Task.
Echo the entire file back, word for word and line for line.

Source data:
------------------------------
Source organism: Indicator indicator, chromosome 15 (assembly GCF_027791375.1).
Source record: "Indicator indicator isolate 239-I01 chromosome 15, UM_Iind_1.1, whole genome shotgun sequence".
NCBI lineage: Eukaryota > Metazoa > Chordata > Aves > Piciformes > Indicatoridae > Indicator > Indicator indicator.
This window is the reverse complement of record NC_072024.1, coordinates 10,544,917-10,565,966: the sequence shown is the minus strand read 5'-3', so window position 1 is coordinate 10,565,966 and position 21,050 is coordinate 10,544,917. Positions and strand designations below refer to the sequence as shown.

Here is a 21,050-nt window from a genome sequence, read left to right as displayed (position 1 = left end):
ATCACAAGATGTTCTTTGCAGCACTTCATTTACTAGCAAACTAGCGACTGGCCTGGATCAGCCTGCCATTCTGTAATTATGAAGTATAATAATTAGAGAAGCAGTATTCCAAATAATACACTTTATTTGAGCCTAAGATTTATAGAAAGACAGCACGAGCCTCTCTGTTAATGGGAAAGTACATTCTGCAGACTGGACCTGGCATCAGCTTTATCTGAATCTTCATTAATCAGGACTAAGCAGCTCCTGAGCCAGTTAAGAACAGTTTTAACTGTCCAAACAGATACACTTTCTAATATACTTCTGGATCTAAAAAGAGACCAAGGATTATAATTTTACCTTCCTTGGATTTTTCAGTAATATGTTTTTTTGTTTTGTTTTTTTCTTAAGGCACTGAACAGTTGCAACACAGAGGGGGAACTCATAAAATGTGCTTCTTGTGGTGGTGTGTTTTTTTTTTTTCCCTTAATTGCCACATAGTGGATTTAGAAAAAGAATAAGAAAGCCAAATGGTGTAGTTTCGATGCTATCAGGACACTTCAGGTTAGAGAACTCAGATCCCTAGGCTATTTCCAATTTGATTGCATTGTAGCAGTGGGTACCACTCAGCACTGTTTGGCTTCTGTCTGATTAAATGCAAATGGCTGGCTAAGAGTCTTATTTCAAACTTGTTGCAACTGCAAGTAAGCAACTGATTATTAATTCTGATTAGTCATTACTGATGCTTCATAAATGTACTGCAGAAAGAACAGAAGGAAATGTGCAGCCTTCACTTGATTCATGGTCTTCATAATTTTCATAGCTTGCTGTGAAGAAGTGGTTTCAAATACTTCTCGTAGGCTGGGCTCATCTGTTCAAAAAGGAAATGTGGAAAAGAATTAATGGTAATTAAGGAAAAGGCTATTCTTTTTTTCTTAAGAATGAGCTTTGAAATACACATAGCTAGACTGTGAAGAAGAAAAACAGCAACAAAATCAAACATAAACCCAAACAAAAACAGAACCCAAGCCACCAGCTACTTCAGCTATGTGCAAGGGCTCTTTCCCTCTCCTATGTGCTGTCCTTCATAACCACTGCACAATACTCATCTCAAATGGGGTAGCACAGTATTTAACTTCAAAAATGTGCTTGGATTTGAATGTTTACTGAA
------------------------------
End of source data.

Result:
Source organism: Indicator indicator, chromosome 15 (assembly GCF_027791375.1).
Source record: "Indicator indicator isolate 239-I01 chromosome 15, UM_Iind_1.1, whole genome shotgun sequence".
NCBI lineage: Eukaryota > Metazoa > Chordata > Aves > Piciformes > Indicatoridae > Indicator > Indicator indicator.
This window is the reverse complement of record NC_072024.1, coordinates 10,544,917-10,565,966: the sequence shown is the minus strand read 5'-3', so window position 1 is coordinate 10,565,966 and position 21,050 is coordinate 10,544,917. Positions and strand designations below refer to the sequence as shown.

Here is a 21,050-nt window from a genome sequence, read left to right as displayed (position 1 = left end):
ATCACAAGATGTTCTTTGCAGCACTTCATTTACTAGCAAACTAGCGACTGGCCTGGATCAGCCTGCCATTCTGTAATTATGAAGTATAATAATTAGAGAAGCAGTATTCCAAATAATACACTTTATTTGAGCCTAAGATTTATAGAAAGACAGCACGAGCCTCTCTGTTAATGGGAAAGTACATTCTGCAGACTGGACCTGGCATCAGCTTTATCTGAATCTTCATTAATCAGGACTAAGCAGCTCCTGAGCCAGTTAAGAACAGTTTTAACTGTCCAAACAGATACACTTTCTAATATACTTCTGGATCTAAAAAGAGACCAAGGATTATAATTTTACCTTCCTTGGATTTTTCAGTAATATGTTTTTTTGTTTTGTTTTTTTCTTAAGGCACTGAACAGTTGCAACACAGAGGGGGAACTCATAAAATGTGCTTCTTGTGGTGGTGTGTTTTTTTTTTTTCCCTTAATTGCCACATAGTGGATTTAGAAAAAGAATAAGAAAGCCAAATGGTGTAGTTTCGATGCTATCAGGACACTTCAGGTTAGAGAACTCAGATCCCTAGGCTATTTCCAATTTGATTGCATTGTAGCAGTGGGTACCACTCAGCACTGTTTGGCTTCTGTCTGATTAAATGCAAATGGCTGGCTAAGAGTCTTATTTCAAACTTGTTGCAACTGCAAGTAAGCAACTGATTATTAATTCTGATTAGTCATTACTGATGCTTCATAAATGTACTGCAGAAAGAACAGAAGGAAATGTGCAGCCTTCACTTGATTCATGGTCTTCATAATTTTCATAGCTTGCTGTGAAGAAGTGGTTTCAAATACTTCTCGTAGGCTGGGCTCATCTGTTCAAAAAGGAAATGTGGAAAAGAATTAATGGTAATTAAGGAAAAGGCTATTCTTTTTTTCTTAAGAATGAGCTTTGAAATACACATAGCTAGACTGTGAAGAAGAAAAACAGCAACAAAATCAAACATAAACCCAAACAAAAACAGAACCCAAGCCACCAGCTACTTCAGCTATGTGCAAGGGCTCTTTCCCTCTCCTATGTGCTGTCCTTCATAACCACTGCACAATACTCATCTCAAATGGGGTAGCACAGTATTTAACTTCAAAAATGTGCTTGGATTTGAATGTTTACTGAA